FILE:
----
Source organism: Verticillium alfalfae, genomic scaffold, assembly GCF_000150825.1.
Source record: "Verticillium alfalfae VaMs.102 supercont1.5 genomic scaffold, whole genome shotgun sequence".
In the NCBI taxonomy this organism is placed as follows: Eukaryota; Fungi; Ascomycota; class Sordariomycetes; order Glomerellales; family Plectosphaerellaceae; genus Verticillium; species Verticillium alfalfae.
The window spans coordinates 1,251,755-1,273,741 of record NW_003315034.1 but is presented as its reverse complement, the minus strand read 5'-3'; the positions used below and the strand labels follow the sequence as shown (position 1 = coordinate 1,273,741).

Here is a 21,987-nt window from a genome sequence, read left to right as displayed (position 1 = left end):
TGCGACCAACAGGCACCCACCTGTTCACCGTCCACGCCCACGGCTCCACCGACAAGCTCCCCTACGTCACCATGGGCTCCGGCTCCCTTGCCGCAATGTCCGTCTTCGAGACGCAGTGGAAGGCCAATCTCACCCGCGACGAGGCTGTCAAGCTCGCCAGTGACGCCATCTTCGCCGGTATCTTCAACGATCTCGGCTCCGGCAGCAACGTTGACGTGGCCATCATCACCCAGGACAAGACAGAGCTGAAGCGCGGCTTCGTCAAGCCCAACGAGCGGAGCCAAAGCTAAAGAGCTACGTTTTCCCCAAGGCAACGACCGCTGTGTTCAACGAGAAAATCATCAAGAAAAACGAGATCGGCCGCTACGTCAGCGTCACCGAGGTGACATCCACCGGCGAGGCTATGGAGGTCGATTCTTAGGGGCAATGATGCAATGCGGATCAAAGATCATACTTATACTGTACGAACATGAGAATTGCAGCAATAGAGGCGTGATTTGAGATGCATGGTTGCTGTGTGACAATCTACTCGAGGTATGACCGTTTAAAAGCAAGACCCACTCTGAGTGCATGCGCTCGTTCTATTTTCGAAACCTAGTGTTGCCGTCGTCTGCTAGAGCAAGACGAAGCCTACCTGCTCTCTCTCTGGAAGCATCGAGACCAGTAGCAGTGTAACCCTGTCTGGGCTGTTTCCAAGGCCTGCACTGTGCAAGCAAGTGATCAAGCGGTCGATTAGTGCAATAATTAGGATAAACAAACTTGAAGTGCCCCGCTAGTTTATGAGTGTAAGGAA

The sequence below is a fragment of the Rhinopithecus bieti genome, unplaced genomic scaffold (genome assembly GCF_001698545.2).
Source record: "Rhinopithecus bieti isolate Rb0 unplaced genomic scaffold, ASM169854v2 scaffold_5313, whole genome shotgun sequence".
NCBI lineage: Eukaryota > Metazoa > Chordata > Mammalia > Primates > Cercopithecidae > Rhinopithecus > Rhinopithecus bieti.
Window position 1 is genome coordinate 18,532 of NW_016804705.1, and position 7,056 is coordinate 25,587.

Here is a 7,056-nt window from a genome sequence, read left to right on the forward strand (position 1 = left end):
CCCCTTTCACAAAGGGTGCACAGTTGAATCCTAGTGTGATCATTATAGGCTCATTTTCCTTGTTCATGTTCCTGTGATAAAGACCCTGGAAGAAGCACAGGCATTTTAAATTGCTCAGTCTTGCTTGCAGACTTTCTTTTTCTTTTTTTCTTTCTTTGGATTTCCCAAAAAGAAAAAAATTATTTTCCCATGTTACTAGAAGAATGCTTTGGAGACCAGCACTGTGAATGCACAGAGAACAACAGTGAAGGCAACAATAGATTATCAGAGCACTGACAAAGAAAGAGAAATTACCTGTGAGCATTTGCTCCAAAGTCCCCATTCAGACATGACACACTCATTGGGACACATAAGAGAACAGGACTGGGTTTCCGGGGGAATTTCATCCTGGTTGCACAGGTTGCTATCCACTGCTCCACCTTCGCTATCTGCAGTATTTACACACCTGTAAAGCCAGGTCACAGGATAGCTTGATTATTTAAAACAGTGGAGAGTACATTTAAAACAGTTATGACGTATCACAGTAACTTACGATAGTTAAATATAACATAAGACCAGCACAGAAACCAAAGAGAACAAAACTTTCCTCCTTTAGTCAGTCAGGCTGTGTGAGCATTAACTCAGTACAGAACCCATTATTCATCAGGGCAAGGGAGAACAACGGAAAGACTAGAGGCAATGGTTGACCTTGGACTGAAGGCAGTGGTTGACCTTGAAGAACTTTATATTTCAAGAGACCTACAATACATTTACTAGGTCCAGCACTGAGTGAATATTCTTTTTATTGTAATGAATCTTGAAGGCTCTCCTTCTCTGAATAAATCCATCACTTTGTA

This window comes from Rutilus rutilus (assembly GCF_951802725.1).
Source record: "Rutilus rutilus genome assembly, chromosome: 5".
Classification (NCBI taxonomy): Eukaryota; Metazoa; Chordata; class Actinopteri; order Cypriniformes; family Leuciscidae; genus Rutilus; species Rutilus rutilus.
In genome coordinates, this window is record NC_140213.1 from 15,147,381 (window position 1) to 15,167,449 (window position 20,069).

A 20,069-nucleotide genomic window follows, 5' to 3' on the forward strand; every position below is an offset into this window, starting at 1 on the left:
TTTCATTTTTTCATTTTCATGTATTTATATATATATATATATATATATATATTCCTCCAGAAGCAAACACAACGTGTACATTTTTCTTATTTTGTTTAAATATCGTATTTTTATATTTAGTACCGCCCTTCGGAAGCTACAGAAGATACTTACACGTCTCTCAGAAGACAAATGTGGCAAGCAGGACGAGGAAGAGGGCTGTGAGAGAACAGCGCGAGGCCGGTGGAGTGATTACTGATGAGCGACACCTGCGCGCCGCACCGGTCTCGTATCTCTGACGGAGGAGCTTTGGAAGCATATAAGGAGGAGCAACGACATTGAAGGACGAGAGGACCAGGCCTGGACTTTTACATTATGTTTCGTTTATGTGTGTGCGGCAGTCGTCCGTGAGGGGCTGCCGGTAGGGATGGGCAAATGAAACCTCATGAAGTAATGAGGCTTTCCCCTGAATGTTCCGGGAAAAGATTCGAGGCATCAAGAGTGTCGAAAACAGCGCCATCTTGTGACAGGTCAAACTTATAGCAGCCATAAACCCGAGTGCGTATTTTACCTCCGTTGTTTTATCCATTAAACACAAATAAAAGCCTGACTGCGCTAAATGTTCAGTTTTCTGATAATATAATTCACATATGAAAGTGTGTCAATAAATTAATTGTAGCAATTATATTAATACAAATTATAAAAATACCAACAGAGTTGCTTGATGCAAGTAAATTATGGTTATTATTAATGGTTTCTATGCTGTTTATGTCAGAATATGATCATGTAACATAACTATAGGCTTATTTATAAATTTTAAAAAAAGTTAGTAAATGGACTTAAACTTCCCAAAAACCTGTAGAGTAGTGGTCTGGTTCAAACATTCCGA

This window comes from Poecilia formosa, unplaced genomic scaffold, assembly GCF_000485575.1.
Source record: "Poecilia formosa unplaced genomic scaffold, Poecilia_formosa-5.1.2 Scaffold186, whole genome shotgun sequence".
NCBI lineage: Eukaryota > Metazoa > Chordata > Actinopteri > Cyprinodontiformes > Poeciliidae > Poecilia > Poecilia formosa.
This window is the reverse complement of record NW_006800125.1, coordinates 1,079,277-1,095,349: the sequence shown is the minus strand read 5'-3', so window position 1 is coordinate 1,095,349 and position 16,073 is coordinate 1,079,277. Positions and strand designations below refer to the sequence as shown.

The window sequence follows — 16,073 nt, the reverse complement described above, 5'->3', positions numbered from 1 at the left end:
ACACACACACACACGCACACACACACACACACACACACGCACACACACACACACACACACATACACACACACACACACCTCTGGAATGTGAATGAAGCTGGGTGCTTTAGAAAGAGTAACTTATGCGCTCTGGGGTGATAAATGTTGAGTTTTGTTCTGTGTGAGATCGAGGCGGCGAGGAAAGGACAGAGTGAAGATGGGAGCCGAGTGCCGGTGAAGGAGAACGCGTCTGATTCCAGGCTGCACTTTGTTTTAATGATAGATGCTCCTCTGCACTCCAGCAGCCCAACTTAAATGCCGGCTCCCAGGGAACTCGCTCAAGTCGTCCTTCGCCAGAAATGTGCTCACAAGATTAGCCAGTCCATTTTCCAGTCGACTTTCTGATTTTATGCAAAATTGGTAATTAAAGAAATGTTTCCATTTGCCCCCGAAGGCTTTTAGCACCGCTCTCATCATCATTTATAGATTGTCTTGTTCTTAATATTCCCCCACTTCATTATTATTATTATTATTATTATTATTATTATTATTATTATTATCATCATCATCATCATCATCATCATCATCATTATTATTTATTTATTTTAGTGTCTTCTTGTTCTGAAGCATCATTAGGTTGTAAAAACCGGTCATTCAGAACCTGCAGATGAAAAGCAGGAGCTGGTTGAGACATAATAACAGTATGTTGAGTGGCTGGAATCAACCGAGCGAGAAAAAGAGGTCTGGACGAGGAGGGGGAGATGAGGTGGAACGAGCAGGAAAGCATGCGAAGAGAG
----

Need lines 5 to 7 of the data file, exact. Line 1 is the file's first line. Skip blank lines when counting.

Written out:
Here is a 21,987-nt window from a genome sequence, read left to right as displayed (position 1 = left end):
TGCGACCAACAGGCACCCACCTGTTCACCGTCCACGCCCACGGCTCCACCGACAAGCTCCCCTACGTCACCATGGGCTCCGGCTCCCTTGCCGCAATGTCCGTCTTCGAGACGCAGTGGAAGGCCAATCTCACCCGCGACGAGGCTGTCAAGCTCGCCAGTGACGCCATCTTCGCCGGTATCTTCAACGATCTCGGCTCCGGCAGCAACGTTGACGTGGCCATCATCACCCAGGACAAGACAGAGCTGAAGCGCGGCTTCGTCAAGCCCAACGAGCGGAGCCAAAGCTAAAGAGCTACGTTTTCCCCAAGGCAACGACCGCTGTGTTCAACGAGAAAATCATCAAGAAAAACGAGATCGGCCGCTACGTCAGCGTCACCGAGGTGACATCCACCGGCGAGGCTATGGAGGTCGATTCTTAGGGGCAATGATGCAATGCGGATCAAAGATCATACTTATACTGTACGAACATGAGAATTGCAGCAATAGAGGCGTGATTTGAGATGCATGGTTGCTGTGTGACAATCTACTCGAGGTATGACCGTTTAAAAGCAAGACCCACTCTGAGTGCATGCGCTCGTTCTATTTTCGAAACCTAGTGTTGCCGTCGTCTGCTAGAGCAAGACGAAGCCTACCTGCTCTCTCTCTGGAAGCATCGAGACCAGTAGCAGTGTAACCCTGTCTGGGCTGTTTCCAAGGCCTGCACTGTGCAAGCAAGTGATCAAGCGGTCGATTAGTGCAATAATTAGGATAAACAAACTTGAAGTGCCCCGCTAGTTTATGAGTGTAAGGAA

The sequence below is a fragment of the Rhinopithecus bieti genome, unplaced genomic scaffold (genome assembly GCF_001698545.2).